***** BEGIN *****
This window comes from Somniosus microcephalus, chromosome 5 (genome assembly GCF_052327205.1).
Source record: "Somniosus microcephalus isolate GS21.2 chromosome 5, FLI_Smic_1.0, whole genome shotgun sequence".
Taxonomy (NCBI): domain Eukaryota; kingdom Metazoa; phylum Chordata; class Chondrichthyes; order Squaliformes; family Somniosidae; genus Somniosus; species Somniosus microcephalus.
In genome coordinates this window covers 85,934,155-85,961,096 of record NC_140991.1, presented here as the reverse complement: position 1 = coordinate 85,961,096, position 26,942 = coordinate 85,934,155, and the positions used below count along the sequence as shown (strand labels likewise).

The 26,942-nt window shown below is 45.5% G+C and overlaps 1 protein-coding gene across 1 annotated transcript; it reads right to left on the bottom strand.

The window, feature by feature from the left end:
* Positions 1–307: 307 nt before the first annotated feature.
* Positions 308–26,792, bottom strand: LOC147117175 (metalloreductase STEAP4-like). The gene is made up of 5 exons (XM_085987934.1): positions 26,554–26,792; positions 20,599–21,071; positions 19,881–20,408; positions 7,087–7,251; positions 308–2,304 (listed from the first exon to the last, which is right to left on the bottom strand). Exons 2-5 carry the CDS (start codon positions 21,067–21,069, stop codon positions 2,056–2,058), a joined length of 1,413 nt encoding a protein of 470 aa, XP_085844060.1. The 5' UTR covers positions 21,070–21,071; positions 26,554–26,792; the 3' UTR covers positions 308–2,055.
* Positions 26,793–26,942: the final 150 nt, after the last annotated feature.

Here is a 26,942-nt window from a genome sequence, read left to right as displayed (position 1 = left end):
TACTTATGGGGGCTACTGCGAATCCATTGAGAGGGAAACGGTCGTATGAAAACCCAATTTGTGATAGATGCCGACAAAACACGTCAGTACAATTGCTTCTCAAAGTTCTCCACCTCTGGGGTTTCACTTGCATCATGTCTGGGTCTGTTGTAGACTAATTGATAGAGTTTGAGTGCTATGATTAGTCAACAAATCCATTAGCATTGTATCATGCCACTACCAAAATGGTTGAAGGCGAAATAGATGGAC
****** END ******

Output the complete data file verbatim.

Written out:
This window comes from Somniosus microcephalus, chromosome 5 (genome assembly GCF_052327205.1).
Source record: "Somniosus microcephalus isolate GS21.2 chromosome 5, FLI_Smic_1.0, whole genome shotgun sequence".
Taxonomy (NCBI): domain Eukaryota; kingdom Metazoa; phylum Chordata; class Chondrichthyes; order Squaliformes; family Somniosidae; genus Somniosus; species Somniosus microcephalus.
In genome coordinates this window covers 85,934,155-85,961,096 of record NC_140991.1, presented here as the reverse complement: position 1 = coordinate 85,961,096, position 26,942 = coordinate 85,934,155, and the positions used below count along the sequence as shown (strand labels likewise).

The 26,942-nt window shown below is 45.5% G+C and overlaps 1 protein-coding gene across 1 annotated transcript; it reads right to left on the bottom strand.

The window, feature by feature from the left end:
* Positions 1–307: 307 nt before the first annotated feature.
* Positions 308–26,792, bottom strand: LOC147117175 (metalloreductase STEAP4-like). The gene is made up of 5 exons (XM_085987934.1): positions 26,554–26,792; positions 20,599–21,071; positions 19,881–20,408; positions 7,087–7,251; positions 308–2,304 (listed from the first exon to the last, which is right to left on the bottom strand). Exons 2-5 carry the CDS (start codon positions 21,067–21,069, stop codon positions 2,056–2,058), a joined length of 1,413 nt encoding a protein of 470 aa, XP_085844060.1. The 5' UTR covers positions 21,070–21,071; positions 26,554–26,792; the 3' UTR covers positions 308–2,055.
* Positions 26,793–26,942: the final 150 nt, after the last annotated feature.

Here is a 26,942-nt window from a genome sequence, read left to right as displayed (position 1 = left end):
TACTTATGGGGGCTACTGCGAATCCATTGAGAGGGAAACGGTCGTATGAAAACCCAATTTGTGATAGATGCCGACAAAACACGTCAGTACAATTGCTTCTCAAAGTTCTCCACCTCTGGGGTTTCACTTGCATCATGTCTGGGTCTGTTGTAGACTAATTGATAGAGTTTGAGTGCTATGATTAGTCAACAAATCCATTAGCATTGTATCATGCCACTACCAAAATGGTTGAAGGCGAAATAGATGGAC